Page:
We have already seen how one state can put people in prison for failing to pay their court fees.

With new powers being given to debt collectors by the FTC, we will see more and more people affected by the delinquency of those burdened by debt — even those who have no direct relation to the person in debt.

The new rules allow for a wider circle of people to be contacted, beyond family members and the legal executor of the estate. There is also the term “spouse” that some advocates say is inaccurate as a marriage ends when one of the partners dies. The Washington Post reported Monday.

Imagine the scenario — the grieving widow is contacted by a debt collector and told that she now has the responsibility of paying the debt of her late spouse, even if she had nothing to do with the debt being acquired to begin with. Not only does she have to deal with expenses of the funeral now, but she has to shoulder this unimaginable debt as well.

The collectors want to reach out even further, though — to the friends of the late debtor.

Some advocates warn that some debt collectors will press even friends to pay the debts of someone who has died, using a “moral obligation” argument, the Post said.

Robert Hobbs, an attorney with the National Consumer Law Center said the FTC should “strengthen protections for grieving families and friends, not open the door to debt-collection efforts.”

Do we have any moral obligation to pay for the debts of our friends? Is it not a greater obligation to help them prevent getting into debt in the first place? If a friend tells us that he is planning on buying a fourteen thousand dollar record player when they make only twenty-six thousand dollars per year, do we not have an obligation to tell our friend to not make such a ludicrous purchase? Is that beyond the scope of our friendship?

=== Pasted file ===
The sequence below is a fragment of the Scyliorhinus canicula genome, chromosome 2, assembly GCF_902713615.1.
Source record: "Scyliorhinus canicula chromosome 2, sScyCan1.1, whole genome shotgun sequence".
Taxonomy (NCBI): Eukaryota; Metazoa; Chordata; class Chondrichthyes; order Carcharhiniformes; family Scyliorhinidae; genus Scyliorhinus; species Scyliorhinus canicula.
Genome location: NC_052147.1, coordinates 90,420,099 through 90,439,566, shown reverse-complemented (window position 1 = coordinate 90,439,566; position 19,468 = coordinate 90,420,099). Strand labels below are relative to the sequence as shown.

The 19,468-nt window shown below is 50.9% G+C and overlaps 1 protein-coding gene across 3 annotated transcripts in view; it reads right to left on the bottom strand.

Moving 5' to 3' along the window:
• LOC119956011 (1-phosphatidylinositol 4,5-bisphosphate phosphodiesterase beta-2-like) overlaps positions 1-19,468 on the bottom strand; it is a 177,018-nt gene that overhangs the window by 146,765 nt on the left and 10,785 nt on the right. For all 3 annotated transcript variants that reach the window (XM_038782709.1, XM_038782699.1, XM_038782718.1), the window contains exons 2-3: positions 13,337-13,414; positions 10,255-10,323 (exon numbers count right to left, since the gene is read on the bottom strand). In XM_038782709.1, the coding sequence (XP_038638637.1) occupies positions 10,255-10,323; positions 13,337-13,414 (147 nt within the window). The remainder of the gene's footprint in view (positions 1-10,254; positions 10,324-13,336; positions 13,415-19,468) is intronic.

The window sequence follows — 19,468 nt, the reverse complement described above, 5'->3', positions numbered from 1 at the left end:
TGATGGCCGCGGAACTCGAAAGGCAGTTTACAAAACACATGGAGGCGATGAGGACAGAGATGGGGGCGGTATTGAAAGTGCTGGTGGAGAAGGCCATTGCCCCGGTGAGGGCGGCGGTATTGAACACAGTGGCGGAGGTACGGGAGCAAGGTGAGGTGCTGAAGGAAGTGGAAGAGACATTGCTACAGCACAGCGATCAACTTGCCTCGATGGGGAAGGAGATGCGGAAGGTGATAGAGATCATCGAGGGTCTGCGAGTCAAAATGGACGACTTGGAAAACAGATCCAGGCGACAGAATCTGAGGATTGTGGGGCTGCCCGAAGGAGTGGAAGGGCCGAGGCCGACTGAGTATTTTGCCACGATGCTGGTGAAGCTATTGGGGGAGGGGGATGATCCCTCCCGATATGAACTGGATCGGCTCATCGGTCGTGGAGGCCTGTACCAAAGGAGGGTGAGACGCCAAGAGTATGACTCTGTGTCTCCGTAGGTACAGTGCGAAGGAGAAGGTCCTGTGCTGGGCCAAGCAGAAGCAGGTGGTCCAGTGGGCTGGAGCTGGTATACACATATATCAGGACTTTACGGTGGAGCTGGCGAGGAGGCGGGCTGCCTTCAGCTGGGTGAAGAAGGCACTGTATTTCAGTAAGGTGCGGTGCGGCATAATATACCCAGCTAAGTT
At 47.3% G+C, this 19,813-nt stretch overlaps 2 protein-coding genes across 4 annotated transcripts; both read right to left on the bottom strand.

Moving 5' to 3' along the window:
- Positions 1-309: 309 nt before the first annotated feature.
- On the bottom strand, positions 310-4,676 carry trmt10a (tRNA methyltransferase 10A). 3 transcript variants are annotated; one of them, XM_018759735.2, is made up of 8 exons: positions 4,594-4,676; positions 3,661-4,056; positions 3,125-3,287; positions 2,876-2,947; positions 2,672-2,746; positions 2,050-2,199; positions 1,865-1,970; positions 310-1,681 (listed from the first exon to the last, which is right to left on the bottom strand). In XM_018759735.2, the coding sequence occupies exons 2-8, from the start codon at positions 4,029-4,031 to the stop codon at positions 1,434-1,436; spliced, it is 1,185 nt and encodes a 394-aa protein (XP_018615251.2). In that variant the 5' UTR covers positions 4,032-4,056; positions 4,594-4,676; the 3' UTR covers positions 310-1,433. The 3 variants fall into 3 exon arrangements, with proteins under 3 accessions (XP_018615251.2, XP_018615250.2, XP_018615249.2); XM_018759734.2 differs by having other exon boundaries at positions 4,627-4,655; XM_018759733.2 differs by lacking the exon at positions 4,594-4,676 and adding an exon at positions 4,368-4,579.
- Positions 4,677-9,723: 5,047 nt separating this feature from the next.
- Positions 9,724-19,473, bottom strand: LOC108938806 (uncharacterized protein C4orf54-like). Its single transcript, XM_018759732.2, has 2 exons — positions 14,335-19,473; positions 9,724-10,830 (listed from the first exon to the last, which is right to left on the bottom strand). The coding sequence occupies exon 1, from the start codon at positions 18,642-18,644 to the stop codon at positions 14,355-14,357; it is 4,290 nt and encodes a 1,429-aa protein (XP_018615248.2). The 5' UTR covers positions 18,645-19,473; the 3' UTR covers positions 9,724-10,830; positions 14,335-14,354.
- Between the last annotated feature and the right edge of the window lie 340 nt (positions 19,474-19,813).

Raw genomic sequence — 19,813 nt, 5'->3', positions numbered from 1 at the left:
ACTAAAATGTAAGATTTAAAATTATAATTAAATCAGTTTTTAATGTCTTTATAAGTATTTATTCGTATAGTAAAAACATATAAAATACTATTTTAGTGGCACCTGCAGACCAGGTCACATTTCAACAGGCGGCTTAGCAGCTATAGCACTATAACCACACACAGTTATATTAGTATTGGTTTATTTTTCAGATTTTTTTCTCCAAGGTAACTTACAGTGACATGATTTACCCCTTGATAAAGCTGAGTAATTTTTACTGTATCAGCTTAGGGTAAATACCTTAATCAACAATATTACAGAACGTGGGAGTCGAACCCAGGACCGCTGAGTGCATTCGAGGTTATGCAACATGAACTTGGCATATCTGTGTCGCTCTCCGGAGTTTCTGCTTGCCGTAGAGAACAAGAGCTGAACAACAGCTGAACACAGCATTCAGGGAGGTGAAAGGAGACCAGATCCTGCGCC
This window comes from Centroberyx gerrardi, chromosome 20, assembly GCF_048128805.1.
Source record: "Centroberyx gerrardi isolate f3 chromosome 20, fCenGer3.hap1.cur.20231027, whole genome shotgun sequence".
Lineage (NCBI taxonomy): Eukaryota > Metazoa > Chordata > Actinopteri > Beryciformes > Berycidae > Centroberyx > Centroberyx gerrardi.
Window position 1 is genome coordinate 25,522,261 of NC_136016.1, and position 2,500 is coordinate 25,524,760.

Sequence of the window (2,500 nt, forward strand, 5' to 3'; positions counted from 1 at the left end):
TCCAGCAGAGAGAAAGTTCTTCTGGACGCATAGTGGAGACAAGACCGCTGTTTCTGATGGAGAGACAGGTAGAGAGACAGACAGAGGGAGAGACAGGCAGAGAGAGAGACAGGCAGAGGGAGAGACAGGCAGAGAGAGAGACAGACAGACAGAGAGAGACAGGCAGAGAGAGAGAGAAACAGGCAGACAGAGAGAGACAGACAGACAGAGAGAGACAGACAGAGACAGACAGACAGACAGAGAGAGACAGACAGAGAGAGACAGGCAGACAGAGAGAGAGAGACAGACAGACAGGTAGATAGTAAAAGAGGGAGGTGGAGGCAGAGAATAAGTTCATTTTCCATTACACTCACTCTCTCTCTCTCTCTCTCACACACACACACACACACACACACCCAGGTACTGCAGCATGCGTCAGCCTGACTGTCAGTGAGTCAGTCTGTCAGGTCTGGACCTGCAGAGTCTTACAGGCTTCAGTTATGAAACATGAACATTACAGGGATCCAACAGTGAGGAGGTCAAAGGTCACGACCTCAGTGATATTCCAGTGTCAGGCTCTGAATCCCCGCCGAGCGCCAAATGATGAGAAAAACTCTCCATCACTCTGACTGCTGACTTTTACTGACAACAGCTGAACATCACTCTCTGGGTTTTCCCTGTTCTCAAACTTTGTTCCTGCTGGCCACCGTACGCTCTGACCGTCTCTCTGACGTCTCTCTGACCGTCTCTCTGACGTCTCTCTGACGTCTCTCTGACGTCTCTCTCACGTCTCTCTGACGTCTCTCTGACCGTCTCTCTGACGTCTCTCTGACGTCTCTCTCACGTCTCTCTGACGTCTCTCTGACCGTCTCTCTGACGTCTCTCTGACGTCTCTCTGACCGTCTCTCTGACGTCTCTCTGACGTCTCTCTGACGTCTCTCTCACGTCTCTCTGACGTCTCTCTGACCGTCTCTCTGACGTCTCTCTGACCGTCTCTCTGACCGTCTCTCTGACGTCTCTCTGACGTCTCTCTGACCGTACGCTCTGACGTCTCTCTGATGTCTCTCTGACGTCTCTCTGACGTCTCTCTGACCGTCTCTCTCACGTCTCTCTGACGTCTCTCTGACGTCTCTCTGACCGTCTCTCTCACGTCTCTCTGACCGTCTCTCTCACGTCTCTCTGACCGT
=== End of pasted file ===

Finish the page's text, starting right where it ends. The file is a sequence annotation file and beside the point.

1. I can’t imagine these changes the FTC wants would go through. You’d have to change the underlying law about shared debt. If a husband has a credit card balance alone in his name and he dies, I can’t see how the wife could ever be made to pay it.

    I’ve read about debt collectors reaching out to debtors to “Friend” them on Facebook and then harassing them and the friends of the debtor to get paid. If it isn’t illegal, and it isn’t, it’s all fair game. Don’t friend strangers on Facebook if you know you owe people money.

    I don’t think it’s our job to police the purchasing habits of our friends. Their life belongs in their own hands, and if they can fool someone into giving them credit they do not deserve, then that’s between the debtor and the foolish lender.

    1. Glad you agree with me on policing friends’ purchase habits. I mean, if someone outright asked me if I thought they should buy something out of their comfort zone, I would advise accordingly, but I wouldn’t run over to stop someone without their asking.

      Also glad that the changes would likely not happen!

  2. I don’t like this at all, Gordon. Don’t give money to people who are bad risks and if the risk fails, it’s more your fault than the one defaulting. Nobody wants to take on the risk anymore. Everything has to be a 100% guarantee.

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